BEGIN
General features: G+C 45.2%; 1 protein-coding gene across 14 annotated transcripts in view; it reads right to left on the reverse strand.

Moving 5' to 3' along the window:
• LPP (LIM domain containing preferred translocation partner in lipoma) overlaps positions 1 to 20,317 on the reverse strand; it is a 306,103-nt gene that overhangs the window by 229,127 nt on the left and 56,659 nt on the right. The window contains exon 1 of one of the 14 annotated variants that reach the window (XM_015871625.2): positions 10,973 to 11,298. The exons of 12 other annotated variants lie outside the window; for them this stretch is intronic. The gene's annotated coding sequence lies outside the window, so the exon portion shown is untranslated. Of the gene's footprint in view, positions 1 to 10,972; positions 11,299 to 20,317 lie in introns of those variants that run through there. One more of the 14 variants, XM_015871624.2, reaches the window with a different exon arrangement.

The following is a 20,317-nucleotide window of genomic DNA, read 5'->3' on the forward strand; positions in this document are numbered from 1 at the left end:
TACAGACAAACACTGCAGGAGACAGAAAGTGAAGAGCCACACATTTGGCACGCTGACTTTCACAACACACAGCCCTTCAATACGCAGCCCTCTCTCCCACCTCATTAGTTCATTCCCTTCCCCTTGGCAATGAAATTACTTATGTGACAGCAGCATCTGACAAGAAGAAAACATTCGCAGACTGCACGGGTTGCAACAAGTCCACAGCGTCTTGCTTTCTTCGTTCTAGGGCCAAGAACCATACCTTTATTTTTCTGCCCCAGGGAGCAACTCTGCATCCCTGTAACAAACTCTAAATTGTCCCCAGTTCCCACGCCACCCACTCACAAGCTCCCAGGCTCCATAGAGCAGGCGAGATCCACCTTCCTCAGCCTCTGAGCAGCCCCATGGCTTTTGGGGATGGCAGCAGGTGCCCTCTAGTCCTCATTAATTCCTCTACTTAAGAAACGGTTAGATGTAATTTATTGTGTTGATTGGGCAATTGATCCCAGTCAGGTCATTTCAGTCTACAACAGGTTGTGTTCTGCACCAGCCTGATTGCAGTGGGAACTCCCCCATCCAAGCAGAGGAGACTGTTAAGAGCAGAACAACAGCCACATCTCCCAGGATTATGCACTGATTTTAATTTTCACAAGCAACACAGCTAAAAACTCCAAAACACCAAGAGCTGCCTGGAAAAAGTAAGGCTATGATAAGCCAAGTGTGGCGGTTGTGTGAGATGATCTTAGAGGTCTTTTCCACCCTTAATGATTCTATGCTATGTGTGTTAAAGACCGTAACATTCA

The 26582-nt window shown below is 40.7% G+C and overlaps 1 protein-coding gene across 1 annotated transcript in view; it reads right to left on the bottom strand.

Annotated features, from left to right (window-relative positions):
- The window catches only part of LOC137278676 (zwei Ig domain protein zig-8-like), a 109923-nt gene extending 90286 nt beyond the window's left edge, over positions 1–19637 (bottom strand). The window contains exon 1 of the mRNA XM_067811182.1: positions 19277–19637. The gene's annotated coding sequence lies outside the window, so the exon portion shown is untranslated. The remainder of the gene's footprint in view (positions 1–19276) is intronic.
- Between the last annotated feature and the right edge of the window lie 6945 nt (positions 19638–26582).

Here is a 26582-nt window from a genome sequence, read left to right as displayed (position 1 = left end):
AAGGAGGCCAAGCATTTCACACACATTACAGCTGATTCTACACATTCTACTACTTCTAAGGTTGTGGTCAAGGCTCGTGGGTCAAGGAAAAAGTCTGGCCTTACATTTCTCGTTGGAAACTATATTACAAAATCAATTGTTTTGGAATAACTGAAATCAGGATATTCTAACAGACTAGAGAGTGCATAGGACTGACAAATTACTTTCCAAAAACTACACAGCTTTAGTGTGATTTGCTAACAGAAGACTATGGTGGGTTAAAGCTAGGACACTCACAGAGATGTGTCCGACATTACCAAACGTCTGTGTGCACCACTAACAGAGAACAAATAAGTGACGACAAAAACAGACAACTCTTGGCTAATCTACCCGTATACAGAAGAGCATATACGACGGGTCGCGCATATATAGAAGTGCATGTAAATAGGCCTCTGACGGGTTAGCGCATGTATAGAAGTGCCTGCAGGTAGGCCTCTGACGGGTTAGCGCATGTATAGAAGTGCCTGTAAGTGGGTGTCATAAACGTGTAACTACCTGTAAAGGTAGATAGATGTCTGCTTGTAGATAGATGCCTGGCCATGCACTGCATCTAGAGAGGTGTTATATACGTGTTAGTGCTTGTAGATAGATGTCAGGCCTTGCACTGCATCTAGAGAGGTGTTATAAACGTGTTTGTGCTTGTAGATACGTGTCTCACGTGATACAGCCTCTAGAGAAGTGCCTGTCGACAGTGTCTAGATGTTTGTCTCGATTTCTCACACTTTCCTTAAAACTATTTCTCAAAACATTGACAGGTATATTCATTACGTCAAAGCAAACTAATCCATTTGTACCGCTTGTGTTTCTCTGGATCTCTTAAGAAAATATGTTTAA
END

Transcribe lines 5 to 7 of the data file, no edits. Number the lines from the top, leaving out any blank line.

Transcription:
TACAGACAAACACTGCAGGAGACAGAAAGTGAAGAGCCACACATTTGGCACGCTGACTTTCACAACACACAGCCCTTCAATACGCAGCCCTCTCTCCCACCTCATTAGTTCATTCCCTTCCCCTTGGCAATGAAATTACTTATGTGACAGCAGCATCTGACAAGAAGAAAACATTCGCAGACTGCACGGGTTGCAACAAGTCCACAGCGTCTTGCTTTCTTCGTTCTAGGGCCAAGAACCATACCTTTATTTTTCTGCCCCAGGGAGCAACTCTGCATCCCTGTAACAAACTCTAAATTGTCCCCAGTTCCCACGCCACCCACTCACAAGCTCCCAGGCTCCATAGAGCAGGCGAGATCCACCTTCCTCAGCCTCTGAGCAGCCCCATGGCTTTTGGGGATGGCAGCAGGTGCCCTCTAGTCCTCATTAATTCCTCTACTTAAGAAACGGTTAGATGTAATTTATTGTGTTGATTGGGCAATTGATCCCAGTCAGGTCATTTCAGTCTACAACAGGTTGTGTTCTGCACCAGCCTGATTGCAGTGGGAACTCCCCCATCCAAGCAGAGGAGACTGTTAAGAGCAGAACAACAGCCACATCTCCCAGGATTATGCACTGATTTTAATTTTCACAAGCAACACAGCTAAAAACTCCAAAACACCAAGAGCTGCCTGGAAAAAGTAAGGCTATGATAAGCCAAGTGTGGCGGTTGTGTGAGATGATCTTAGAGGTCTTTTCCACCCTTAATGATTCTATGCTATGTGTGTTAAAGACCGTAACATTCA

The 26582-nt window shown below is 40.7% G+C and overlaps 1 protein-coding gene across 1 annotated transcript in view; it reads right to left on the bottom strand.

Annotated features, from left to right (window-relative positions):